Monday workshop
Monday, February 20, 2017 - 3:30pm

337 Cohen Hall

Summer Gray, University of California Santa Cruz

Unnatural Fixations: Shoreline Stabilization and Environmental (In)Justice at the Edge of the Sea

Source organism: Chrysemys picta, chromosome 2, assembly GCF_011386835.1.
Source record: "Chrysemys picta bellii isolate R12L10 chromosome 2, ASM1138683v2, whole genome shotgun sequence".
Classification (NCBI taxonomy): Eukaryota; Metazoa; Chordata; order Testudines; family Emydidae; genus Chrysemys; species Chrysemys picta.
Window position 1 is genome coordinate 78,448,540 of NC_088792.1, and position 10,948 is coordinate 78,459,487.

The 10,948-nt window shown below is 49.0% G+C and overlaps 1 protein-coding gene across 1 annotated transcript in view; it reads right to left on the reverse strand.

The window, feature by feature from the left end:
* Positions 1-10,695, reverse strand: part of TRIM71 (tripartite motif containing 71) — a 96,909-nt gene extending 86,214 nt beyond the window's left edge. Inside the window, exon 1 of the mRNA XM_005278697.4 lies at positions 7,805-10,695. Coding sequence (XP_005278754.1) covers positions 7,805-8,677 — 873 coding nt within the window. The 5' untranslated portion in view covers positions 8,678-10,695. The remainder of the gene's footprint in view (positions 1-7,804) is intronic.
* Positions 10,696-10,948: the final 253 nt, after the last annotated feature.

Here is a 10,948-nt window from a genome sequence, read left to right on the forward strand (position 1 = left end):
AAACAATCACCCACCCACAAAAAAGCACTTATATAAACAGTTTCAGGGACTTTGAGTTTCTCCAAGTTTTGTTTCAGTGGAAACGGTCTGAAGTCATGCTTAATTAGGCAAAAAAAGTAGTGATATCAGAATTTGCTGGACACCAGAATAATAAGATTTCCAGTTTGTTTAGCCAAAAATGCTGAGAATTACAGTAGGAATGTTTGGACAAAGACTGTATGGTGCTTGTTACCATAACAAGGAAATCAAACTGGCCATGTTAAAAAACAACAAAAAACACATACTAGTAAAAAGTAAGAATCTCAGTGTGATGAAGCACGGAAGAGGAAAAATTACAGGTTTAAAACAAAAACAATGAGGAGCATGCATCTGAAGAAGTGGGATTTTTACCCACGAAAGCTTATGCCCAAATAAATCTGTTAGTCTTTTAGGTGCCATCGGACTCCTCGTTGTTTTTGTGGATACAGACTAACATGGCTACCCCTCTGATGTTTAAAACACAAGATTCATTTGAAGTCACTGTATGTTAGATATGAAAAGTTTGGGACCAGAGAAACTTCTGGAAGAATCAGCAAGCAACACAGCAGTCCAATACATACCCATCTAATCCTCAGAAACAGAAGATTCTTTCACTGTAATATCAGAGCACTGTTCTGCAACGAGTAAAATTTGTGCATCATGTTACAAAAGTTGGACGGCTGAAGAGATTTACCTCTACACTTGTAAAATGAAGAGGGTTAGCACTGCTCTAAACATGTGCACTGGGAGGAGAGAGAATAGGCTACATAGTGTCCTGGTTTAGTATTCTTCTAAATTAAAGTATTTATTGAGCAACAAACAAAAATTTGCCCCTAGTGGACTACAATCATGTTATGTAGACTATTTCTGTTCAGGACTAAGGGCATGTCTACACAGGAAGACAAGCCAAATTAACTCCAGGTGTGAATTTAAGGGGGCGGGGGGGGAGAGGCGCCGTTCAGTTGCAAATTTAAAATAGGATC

Today, seawalls are at the center of a debate about the future, a debate that cuts across academic disciplines and the diverse and situated knowledges of communities throughout the planet. As sea change looms on the horizon, innovations in scientific forecasting have ushered in new understandings of coastal vulnerability while also inviting a host of conflicting views about what to do in the face of environmental change. With nearly half of the world's populations living within 60km of the coast, problems of shoreline instability are so entrenched in histories of colonialism and capitalist development that the planning, construction, and maintenance of coastal infrastructure cannot be separated from issues of environmental justice between rich and poor, developed and underdeveloped nations, and generations past, present, and future. In this context, desires for "hard" structures and technological fixes often clash with struggles for sustainability and climate action. Drawing on ethnographic fieldwork in Guyana, the Netherlands, the Maldives, Venice, and Japan, this talk journeys into the world of adaptive infrastructure, coastal development, and the notion of "anthropocene time" at the water's edge. Interweaving stories of seawalls. artificial islands, and other "unnatural fixations," I explore how infrastructures of shoreline stabilization are embedded within transoceanic flows of knowledge and point to how these knowledges are being renegotiated alongside the changing political and ecological realities of the twenty-first century.